Economists, guns and money: war by other means

Red Arrows Display in Portsmouth

Red Arrows Display in Portsmouth - by david.nikonvscanon (click for original)

I think it was at the Fairford Air Tattoo that I realised that people are a proxy for money in war.

The best ways to fatally weaken a country are to

  • destroy large amounts of capital
  • absorb large amounts of revenue
  • cripple the means of production

Wars are just a very noisy way of doing this, on purpose, to a country you don’t like. These days you don’t actually need to kill people but it is traditional because in pre-industrial times people were the means of production.

What I realised at the Air Tattoo was that modern weaponry is just lots and lots of money concentrated into a very small space: young men and women (each of whom cost several hundreds of thousands to train) take an item of equipment (which cost of hundreds of millions to build), and use it to destroy as much of the enemy’s invested capital in the form of people or hardware as quickly and cheaply as possible.

This is one of the reasons for the vastly disparate numbers of Iraqis and Allied troops killed in Iraq. Putting it simply, you have to kill more Iraqi civilians to have the same effect as killing just one Allied service man or woman, because Allied service men and women cost so much more.

Clausewitz told us that war is politics by other means, but it turns out that international finance can be war by other means.  Although I came to this conclusion all by myselfio, I’m not the first or the brightest to do so: while I was checking quotes for this post, I came across the following programmes:

War by other means: John Pilger and David Munro examine the policy of First World banks agreeing loans with Third World countries, who are then unable to meet the cripling interest charges.

And

War by other means: Trade is the lifeblood of the global economy – and it depends on rules decided in tough negotiations behind closed doors. Dr Ngaire Woods of Oxford University investigates.

All this thinking about money and war is because I’m reading Lords of Finance by Liaquat Ahamed. (This post is actually a book review, it’s just taken a time to get there). It’s a history of the crash of 1929. Very pertinent today, which is why I’m reading it. Ahamed is an investment manager, not an academic economist or an historian. He does not merely report the financial history of the 20s, he understands it.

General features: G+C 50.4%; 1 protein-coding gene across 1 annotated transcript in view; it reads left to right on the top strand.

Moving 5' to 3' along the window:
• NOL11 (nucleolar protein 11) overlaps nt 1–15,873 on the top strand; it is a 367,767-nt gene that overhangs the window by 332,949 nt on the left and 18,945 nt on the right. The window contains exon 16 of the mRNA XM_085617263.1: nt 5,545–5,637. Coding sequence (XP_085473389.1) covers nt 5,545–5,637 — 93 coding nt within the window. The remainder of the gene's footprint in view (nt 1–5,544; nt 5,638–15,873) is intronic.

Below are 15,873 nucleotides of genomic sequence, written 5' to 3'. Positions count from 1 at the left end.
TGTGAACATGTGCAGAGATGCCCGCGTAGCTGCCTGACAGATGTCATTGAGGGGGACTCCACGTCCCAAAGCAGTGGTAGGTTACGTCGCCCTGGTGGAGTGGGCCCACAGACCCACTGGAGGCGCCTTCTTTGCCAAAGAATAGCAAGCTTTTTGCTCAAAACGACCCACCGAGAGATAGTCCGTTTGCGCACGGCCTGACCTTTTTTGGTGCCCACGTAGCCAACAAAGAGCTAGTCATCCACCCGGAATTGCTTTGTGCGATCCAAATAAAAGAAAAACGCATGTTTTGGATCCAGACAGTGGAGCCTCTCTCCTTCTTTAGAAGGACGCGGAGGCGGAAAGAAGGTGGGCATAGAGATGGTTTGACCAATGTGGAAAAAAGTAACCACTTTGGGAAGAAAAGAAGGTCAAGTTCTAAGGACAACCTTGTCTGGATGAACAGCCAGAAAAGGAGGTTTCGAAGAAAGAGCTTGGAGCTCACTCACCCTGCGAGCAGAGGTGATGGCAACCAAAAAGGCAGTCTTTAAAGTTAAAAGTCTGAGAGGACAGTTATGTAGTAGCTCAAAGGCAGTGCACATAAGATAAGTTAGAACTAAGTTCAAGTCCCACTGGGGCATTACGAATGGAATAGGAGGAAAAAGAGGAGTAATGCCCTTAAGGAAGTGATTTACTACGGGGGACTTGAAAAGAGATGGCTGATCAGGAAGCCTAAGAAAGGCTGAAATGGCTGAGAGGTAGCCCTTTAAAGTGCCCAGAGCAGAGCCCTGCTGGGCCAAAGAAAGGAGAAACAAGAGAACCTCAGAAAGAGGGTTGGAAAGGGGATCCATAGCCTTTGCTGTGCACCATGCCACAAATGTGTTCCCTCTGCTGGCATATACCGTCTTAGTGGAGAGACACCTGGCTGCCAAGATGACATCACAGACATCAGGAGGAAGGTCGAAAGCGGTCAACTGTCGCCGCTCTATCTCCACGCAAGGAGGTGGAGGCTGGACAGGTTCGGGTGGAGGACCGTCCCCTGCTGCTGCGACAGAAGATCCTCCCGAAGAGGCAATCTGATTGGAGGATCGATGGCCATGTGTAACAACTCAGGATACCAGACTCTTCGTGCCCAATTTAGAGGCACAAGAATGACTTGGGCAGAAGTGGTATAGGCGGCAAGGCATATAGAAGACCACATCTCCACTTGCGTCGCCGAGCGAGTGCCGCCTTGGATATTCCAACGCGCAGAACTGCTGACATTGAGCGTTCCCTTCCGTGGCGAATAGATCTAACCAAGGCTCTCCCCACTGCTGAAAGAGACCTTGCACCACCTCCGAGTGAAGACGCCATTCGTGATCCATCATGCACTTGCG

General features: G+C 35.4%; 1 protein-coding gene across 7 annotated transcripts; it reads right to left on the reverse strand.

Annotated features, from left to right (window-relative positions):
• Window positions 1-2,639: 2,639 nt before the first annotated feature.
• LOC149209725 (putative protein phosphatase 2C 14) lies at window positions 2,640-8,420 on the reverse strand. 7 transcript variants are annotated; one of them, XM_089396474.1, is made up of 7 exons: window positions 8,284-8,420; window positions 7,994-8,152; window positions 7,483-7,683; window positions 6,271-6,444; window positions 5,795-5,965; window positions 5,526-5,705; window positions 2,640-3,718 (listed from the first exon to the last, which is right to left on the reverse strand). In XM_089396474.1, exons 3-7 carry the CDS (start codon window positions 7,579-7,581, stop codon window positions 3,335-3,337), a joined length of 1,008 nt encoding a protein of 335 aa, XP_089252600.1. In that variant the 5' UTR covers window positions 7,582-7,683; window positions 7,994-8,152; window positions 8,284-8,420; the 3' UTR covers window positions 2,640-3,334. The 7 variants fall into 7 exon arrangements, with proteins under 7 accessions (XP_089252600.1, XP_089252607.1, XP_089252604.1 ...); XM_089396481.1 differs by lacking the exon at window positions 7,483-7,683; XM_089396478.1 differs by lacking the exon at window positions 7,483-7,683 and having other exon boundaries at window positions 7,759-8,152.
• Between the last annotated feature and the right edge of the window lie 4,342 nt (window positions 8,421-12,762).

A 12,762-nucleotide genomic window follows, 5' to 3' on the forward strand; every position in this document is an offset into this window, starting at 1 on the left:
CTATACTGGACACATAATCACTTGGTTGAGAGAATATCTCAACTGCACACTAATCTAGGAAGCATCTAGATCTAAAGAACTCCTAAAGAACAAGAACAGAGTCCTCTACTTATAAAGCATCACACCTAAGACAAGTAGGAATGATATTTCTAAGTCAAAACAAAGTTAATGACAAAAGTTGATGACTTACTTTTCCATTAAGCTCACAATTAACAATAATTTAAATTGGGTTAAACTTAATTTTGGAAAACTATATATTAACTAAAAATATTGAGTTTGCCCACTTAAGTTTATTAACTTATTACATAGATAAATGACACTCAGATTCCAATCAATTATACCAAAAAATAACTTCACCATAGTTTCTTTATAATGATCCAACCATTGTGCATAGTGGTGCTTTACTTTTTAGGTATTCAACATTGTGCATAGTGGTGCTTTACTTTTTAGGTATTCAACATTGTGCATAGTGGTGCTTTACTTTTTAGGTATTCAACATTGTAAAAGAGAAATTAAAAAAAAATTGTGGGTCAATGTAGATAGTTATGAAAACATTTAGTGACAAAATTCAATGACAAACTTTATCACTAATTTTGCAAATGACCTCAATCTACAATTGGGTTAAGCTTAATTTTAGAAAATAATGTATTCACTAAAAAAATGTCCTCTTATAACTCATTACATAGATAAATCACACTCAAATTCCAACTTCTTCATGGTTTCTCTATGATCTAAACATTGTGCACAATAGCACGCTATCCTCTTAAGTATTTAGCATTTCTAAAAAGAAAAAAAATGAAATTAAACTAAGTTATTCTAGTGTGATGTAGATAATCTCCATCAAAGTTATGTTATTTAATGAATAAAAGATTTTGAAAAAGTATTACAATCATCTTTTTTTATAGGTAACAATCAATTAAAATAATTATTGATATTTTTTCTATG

Lords of Finance

Lords of Finance Liaquat Ahamad

Ahamed’s  explanation of the causes and consequences of what the Germans called the Diktat of Versailles is enthralling and utterly depressing. I was shocked to discover  that France’s revenge was made possible by American petulance and British ignorance. I already knew that France’s fear of another war imposed territorial losses and financial reparations on Germany so unjust and so ruinous they caused WWII. It’s clear from Ahamad’s account that this was still war with Germany, but fought with money not guns.

It’s a good book and  if you like your holiday reading to make you think, put it in your hand-baggage.

And since it’s always good to hear Warren Zevon, here he is “after a long day of improbable and grotesque mischief” feeling the need for guns and money, but not apparently economists.

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8 responses to “Economists, guns and money: war by other means

  1. SonofRojBlake

    About seven years ago I had a row with my girlfriend and stormed out and drove around seething. I saw a sign saying “Secret Bunker – 2miles —>” and followed it. I had an education there. My grandparents told stories of what it was like living through a war. I now realise, thanks to the nuclear bunker museum, that I lived through a war too, but didn’t realise it at the time. It was a war conducted quietly and mostly in terms of money, and we (i.e. the west) won because the opposition ran out of cash, because they spent it all on weapons that would never get used.

    I’m curious, now, whether in thirty more years we’ll realise that we’re living through another global war, right now, another one fought with cash, only this time we’re on the losing end but it’s in the opposition’s interest to keep us “fighting”.